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In-House Security: What Should Your Guards Be Trained For?
While most businesses prefer to outsource their security needs, there are still many companies that utilize an in-house security team. While this can certainly be an appealing option, this also adds additional responsibilities to your management staff.
To ensure that your in-house security actually accomplishes what you need them to do, you will need to provide comprehensive training to your guards. But what does this training entail? There are several important issues that will need to be addressed during these preparatory stages.
Company Policy & Procedures
Each company faces different threats, and as such, your safety and security policies should be directly influenced by the risks your business faces. This includes both environmental and human-related threats. With the help of a professional risk assessment team or your own corporate security manager, you should then identify key measures that will improve your facility’s security.
Your in-house security team will be largely responsible for ensuring that other employees follow these safety policies. They should be trained on what these policies are as well as how to enforce them. One common example of this is a policy to keep doors to certain parts of your facility locked at all times. As a result, a key element of your guards’ responsibilities would be to check that these doors are locked. Training would highlight which areas need to be checked, as well as how to resolve and report any unlocked doors. Naturally, training on emergency procedures and other public safety measures would also need to be addressed.
When your in-house security team fully understands the company’s security policies and procedures, they will be in a better position to effectively fulfill their responsibilities and keep your company compliant with safety regulations.
Significant advances in technology are drastically changing the way we approach many important tasks — including security patrols. Guard dispatch technology allows office staff to manage scheduling, track guard positions, and even send and receive real-time updates via text or push notification.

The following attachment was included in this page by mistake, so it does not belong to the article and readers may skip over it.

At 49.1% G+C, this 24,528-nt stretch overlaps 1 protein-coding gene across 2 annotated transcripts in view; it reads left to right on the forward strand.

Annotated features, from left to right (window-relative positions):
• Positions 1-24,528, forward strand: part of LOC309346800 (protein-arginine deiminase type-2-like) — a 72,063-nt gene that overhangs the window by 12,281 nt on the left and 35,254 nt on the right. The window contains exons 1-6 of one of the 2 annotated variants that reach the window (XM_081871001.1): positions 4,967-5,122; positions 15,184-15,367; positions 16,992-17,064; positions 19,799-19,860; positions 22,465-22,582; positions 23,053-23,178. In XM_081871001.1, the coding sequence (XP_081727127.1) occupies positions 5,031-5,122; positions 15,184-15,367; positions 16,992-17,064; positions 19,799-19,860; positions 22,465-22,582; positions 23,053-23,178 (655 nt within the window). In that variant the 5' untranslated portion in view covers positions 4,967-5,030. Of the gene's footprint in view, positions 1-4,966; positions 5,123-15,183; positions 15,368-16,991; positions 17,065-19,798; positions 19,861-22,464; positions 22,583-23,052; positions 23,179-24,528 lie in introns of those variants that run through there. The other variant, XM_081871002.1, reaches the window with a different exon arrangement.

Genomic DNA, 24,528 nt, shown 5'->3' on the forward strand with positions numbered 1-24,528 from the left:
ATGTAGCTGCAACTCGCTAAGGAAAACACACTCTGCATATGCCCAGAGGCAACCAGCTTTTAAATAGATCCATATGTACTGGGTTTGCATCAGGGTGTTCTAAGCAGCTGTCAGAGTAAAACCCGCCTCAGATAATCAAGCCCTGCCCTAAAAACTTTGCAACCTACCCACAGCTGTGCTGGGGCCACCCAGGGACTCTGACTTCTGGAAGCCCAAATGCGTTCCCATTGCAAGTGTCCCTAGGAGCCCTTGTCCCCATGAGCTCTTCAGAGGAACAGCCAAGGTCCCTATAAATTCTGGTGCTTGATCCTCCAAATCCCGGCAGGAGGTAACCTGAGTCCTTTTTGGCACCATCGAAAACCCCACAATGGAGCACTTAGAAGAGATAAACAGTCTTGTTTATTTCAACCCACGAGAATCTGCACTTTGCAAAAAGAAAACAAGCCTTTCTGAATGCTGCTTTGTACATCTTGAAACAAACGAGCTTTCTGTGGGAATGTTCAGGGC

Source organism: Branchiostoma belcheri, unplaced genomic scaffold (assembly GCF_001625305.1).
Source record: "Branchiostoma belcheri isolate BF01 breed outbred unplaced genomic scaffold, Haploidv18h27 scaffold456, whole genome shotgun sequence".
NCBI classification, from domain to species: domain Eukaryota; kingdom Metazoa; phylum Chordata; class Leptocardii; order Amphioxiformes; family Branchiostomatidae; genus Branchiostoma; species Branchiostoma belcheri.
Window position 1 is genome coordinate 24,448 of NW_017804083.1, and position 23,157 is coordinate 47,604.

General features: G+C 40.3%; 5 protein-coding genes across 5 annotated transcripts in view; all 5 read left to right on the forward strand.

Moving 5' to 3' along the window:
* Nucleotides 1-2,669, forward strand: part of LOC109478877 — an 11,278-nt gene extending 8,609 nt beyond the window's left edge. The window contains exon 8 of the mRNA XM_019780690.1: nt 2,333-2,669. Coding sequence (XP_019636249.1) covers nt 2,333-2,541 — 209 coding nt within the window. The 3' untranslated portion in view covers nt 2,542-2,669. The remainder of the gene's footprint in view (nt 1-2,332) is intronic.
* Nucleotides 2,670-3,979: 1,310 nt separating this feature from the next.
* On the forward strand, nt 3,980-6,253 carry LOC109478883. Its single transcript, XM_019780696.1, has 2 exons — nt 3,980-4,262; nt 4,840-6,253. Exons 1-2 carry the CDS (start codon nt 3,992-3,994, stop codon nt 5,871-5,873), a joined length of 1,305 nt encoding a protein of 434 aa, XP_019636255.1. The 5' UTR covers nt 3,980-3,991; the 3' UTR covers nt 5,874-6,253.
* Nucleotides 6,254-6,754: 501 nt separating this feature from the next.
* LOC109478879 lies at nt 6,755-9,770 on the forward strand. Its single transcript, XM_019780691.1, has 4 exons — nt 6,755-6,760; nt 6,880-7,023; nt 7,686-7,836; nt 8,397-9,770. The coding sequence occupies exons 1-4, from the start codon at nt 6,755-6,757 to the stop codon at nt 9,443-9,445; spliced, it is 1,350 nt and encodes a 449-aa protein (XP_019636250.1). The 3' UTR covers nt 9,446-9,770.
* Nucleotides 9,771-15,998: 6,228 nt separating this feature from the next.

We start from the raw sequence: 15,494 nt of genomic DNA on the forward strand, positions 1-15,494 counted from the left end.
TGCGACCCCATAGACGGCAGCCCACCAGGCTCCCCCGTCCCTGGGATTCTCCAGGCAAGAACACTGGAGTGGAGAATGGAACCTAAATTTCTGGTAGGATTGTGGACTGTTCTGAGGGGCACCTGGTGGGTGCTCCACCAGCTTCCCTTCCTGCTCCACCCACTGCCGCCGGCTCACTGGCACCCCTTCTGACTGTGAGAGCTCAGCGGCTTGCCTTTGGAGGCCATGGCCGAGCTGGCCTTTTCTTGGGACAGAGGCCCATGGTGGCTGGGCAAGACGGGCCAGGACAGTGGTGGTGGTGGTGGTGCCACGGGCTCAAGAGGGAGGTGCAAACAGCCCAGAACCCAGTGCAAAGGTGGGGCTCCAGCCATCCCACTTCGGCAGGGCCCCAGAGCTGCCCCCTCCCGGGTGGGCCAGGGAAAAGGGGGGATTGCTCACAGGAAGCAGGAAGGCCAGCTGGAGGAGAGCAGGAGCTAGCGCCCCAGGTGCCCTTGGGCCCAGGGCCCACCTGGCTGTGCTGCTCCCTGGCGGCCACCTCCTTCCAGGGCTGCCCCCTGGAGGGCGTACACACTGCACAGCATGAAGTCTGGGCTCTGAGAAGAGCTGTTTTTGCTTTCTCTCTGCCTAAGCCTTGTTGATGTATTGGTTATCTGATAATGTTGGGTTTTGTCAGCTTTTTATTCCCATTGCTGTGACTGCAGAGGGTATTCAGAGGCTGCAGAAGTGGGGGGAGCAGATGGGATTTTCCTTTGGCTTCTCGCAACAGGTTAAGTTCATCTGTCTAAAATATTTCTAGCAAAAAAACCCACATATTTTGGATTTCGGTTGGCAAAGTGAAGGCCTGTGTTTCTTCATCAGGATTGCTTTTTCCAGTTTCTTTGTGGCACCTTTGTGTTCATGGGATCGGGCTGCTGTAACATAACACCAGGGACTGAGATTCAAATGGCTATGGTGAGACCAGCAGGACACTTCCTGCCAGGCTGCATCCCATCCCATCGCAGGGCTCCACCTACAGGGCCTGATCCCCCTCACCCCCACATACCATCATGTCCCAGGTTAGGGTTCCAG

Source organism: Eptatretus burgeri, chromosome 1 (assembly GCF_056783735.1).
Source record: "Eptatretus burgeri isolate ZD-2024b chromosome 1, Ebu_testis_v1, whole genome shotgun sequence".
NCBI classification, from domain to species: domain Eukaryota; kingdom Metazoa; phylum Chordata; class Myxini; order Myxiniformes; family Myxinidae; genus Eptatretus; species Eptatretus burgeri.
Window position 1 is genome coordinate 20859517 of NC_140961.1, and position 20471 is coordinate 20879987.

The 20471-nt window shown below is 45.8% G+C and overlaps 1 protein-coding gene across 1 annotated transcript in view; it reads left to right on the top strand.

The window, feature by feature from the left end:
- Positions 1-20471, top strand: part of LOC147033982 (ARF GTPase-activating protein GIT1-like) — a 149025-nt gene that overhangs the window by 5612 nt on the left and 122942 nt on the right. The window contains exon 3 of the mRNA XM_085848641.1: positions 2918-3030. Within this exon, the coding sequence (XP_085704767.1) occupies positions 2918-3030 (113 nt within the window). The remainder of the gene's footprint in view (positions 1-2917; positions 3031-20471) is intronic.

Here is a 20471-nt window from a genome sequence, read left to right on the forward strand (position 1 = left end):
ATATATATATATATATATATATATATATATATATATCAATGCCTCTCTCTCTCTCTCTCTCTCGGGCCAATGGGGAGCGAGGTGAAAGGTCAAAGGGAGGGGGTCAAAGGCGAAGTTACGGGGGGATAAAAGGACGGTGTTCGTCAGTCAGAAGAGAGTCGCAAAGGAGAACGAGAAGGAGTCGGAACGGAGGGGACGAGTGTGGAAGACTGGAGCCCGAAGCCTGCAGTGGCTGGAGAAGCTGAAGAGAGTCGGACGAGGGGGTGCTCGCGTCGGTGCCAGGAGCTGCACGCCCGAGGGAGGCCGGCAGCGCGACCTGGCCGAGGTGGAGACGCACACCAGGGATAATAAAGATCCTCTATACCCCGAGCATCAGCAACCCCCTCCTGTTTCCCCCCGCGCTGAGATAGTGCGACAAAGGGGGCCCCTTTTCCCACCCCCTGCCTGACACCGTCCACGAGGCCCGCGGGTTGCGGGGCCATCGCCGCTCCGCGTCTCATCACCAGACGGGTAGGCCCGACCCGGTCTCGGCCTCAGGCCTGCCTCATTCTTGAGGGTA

While the use of dispatch software can streamline everything from incident reporting to time off requests, these tools won’t be nearly as effective if you don’t take the time to train your guards on how to use them. Thankfully, this software is designed to be quite user-friendly. A short overview of how to use the different features (which can often be accessed from one’s own smartphone) will help your team get the most out of this software.
Crisis Intervention Techniques
Do your guards know how to respond if they come across an intruder in the middle of the night? Guards should receive training on how to respond appropriately to protect their own safety and that of others during an emergency situation.
De-escalation training is particularly important to prevent violent outcomes. In house security staff should develop a mastery of basic de-escalation skills, such as maintaining a safe distance, speaking in a calm and non-threatening manner, and using non-aggressive body language. When appropriate, training on how to safely restrain an intruder may also be necessary.
Guards should also understand when they should take action to preserve their own safety. Providing training on how to signal for emergency assistance using their guard tracking software or how to oversee an evacuation of a facility could very well save lives during a crisis.
As the above points illustrate, training an in-house security team requires attention to details. The better your guards understand company policies and procedures as well as how to respond during an emergency, the better equipped they will be to use the resources available to them to protect your property and all who work there.
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